The Tibetan leader also warned President Obama against relying too much on his advisers. 


He said: ‘Sometimes these individual persons rely on different advice from different people so like former President Bush junior, as a human being I really love him, really wonderful person, very honest, very truthful. 


‘But I think due to his advisers’ views, some of the policies have been a disaster.’ 


Of Obama, the Dalai Lama added: ‘I think the Nobel Peace Prize gives him more encouragement and also gives him more moral responsibility.’


The peace award comes just over a week after Obama announced he was sending 30,000 more troops to the war in Afghanistan. 


Indeed, Fidel Castro has denounced Obama’s acceptance of the prize as a ‘cynical act’ for this very reason. 


The 83-year-old former Cuban leader described the President’s speech on December 1 where he announced the additional troops as giving him the ‘impression of listening to George W Bush.’

Ceremony: The President takes part in a Nobel Peace Prize signing event in Oslo today
Ceremony: The President takes part in a Nobel Peace Prize signing event in Oslo today 

Controversy: The President's accolade comes days after he announced he was sending 30,000 more US troops to Afghanistan
Controversy: The President's accolade comes days after he announced he was sending 30,000 more US troops to Afghanistan 

Meanwhile, a few dozen anti-war protesters gathered behind wire fences close to the venue today. 


Dressed in black hoods and waving banners, the demonstrators banged drums and chanted anti-war slogans. 


'The Afghan people are playing the price,' some shouted. 


Protesters have plastered posters around the city, featuring an Obama campaign poster altered with skepticism to say, 'Change?'

Greenpeace and anti-war activists planned larger demonstrations later.
The list of Nobel peace laureates over the last 100 years includes transformative figures and giants on the world stage. 

The Dalai Lama believes the decision to award the President with the Nobel Peace Prize is 'a little early' Tribute: A bronze statue of the US President as a boy was unveiled in Jakarta today. Obama lived in the region as a boy

Tribute: A bronze statue of the US President as a boy was unveiled in Jakarta today (left). Obama lived in the region as a boy. Meanwhile, the Dalai Lama (right) believes the decision to award the President with the Nobel Peace Prize is 'a little early'

They include heroes of the president, such as Martin Luther King Jr and Nelson Mandela, and others he has long admired, such as George Marshall, who launched a postwar recovery plan for Europe.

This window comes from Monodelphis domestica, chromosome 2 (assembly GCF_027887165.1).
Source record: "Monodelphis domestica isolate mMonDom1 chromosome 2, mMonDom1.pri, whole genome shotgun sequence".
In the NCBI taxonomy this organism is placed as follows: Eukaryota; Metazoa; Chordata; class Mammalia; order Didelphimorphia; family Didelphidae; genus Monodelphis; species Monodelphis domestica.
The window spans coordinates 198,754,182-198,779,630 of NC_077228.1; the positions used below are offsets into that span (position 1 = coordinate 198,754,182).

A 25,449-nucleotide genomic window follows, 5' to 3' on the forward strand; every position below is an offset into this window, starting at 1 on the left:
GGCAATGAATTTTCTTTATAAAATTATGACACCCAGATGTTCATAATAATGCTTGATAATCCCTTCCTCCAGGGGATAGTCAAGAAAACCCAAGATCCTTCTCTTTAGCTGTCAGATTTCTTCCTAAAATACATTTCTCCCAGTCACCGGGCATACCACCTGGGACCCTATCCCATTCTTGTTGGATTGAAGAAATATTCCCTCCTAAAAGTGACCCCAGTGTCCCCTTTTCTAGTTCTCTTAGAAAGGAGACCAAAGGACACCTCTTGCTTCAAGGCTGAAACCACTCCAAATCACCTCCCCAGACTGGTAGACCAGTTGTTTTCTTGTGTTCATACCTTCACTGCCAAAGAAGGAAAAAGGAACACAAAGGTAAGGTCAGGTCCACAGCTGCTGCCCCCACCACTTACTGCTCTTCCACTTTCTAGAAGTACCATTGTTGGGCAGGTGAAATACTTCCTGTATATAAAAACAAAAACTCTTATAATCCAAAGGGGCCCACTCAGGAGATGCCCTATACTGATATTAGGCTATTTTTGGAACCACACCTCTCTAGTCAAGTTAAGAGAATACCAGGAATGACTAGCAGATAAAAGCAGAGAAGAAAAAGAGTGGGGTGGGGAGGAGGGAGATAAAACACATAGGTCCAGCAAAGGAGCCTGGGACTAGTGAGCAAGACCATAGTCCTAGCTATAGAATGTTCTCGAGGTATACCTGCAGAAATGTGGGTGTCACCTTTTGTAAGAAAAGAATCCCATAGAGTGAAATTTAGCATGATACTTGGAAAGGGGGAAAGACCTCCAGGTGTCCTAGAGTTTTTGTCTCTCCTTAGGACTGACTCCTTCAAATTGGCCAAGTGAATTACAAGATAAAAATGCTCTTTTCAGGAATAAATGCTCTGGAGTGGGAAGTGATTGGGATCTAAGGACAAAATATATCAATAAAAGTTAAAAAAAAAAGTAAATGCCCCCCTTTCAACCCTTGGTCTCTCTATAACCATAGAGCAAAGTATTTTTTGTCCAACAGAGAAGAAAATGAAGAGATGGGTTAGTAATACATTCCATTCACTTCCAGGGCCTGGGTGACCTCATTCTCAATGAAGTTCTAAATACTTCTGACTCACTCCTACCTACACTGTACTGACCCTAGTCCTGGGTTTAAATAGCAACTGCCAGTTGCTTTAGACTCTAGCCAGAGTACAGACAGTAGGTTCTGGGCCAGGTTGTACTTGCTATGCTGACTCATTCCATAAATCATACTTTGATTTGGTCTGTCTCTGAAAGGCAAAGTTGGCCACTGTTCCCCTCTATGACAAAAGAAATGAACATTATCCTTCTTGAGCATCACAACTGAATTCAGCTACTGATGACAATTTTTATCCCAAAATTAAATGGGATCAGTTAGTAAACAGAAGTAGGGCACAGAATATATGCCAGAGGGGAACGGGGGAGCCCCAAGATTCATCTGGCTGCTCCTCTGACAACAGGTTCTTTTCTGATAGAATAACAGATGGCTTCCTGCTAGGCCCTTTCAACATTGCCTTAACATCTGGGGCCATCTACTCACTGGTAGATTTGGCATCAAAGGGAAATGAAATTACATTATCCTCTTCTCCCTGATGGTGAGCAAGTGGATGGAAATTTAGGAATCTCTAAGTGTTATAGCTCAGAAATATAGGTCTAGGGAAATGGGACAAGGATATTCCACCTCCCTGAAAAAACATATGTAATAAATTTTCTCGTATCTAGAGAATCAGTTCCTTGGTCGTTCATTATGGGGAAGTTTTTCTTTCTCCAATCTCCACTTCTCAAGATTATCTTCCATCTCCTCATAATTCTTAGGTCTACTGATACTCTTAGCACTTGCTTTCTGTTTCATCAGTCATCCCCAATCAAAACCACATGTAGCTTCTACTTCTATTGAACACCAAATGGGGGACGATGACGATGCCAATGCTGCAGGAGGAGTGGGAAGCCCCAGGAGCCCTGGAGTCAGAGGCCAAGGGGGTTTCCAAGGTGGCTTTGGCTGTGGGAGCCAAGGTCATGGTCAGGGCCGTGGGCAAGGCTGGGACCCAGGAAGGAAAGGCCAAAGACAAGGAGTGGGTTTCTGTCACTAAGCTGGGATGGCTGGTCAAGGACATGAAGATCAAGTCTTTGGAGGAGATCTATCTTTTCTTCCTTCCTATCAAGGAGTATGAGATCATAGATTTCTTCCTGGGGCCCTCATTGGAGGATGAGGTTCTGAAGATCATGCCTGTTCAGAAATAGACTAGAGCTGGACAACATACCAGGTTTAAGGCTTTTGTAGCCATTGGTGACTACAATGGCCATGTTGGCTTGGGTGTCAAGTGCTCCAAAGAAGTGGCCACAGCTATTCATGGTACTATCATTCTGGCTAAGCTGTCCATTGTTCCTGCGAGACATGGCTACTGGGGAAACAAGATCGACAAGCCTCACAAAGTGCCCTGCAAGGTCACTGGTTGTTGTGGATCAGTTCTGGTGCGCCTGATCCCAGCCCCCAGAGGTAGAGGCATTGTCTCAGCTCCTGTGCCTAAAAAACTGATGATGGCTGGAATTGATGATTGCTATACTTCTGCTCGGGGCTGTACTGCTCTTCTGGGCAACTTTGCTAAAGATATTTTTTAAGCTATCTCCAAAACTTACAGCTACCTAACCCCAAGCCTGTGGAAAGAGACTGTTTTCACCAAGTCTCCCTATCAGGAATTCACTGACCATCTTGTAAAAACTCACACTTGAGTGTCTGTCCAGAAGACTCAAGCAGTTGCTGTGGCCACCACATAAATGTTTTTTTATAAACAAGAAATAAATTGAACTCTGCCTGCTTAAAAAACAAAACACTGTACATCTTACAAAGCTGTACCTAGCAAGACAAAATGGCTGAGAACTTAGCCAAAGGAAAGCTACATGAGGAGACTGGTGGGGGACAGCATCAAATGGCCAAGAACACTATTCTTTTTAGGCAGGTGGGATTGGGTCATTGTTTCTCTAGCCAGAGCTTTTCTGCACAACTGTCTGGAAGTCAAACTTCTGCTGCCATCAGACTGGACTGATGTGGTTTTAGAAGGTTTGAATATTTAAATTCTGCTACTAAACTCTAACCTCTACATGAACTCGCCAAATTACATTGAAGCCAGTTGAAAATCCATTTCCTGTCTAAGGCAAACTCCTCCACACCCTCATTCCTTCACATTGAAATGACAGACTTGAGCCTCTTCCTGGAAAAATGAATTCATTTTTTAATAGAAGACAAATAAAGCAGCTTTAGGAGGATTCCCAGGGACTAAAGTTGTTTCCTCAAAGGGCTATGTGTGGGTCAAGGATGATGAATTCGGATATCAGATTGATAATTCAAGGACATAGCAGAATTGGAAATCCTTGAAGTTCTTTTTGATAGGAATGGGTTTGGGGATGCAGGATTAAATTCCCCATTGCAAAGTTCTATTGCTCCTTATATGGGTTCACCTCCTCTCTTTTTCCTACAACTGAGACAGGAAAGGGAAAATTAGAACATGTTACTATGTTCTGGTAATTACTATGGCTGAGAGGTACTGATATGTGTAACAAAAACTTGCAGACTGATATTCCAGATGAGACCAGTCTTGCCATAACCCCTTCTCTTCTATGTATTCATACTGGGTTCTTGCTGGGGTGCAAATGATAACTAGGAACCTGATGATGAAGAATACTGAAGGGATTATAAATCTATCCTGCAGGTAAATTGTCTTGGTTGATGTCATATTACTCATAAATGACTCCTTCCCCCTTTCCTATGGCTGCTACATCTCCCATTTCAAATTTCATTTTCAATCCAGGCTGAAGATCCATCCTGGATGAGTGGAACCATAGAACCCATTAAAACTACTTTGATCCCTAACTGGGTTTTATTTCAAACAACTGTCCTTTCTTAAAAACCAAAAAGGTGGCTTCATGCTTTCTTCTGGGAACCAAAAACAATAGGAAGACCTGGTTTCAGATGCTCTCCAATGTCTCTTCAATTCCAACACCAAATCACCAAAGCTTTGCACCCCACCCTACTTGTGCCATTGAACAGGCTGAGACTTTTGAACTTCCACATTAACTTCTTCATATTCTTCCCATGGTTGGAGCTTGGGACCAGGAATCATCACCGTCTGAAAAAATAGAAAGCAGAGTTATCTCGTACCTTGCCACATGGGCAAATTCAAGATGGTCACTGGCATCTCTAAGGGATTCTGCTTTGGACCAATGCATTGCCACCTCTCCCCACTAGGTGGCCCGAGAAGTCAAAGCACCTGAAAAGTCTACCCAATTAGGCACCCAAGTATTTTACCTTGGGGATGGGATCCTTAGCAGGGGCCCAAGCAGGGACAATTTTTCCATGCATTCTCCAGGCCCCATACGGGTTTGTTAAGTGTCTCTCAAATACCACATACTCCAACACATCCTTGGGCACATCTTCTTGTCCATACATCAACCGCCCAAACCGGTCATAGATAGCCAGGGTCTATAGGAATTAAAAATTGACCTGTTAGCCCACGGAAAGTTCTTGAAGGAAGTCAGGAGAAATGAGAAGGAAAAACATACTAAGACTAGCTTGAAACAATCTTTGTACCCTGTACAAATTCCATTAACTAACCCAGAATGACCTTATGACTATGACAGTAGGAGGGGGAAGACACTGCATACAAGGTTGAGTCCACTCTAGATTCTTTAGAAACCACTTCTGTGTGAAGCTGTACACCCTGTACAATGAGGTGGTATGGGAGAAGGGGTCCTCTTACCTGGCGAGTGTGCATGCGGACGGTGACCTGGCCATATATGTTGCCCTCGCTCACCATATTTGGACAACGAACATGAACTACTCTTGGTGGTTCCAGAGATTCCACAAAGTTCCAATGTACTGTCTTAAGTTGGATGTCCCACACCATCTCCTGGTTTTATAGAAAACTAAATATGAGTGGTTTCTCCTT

'The president understands and again will also recognize that he doesn't belong in the same discussion as Mandela and Mother Teresa,' White House spokesman Robert Gibbs said while discussing the president's speech yesterday.

The Nobel panel cited Obama's work toward freeing the world of nuclear weapons, combating global warming, embracing international institutions and leading based on values shared by most of the people around the world.

Rapt: Will and Jade Smith hung onto the President's every word, but daughter Willow seemed to be getting weary
Rapt: Will and Jada Smith hung onto the President's every word, but daughter Willow seemed to be getting weary

Alert again: The little girl perked up as she was met Obama following his speech
Alert again: The little girl perked up as she met Obama following his speech

On that front, he was deemed nothing less than 'the world's leading spokesman.'
 


The Nobel honour comes with a $1.4million prize. 


The White House says Obama will give that to charities, but he has not yet decided which ones.

Other recipients of this year’s Nobel prizes include George E Smith, a scientist who escaped suicide bombers, and a writer who endured years of prosecution in communist Romania. 


Romanian-born author Herta Mueller will receive the Nobel literature award for her critical depiction of life behind the Iron Curtain - work drawn largely from her personal experiences. 


Mueller's mother spent five years in a communist gulag, and the writer herself was tormented by the Securitate secret police because she refused to become their informant.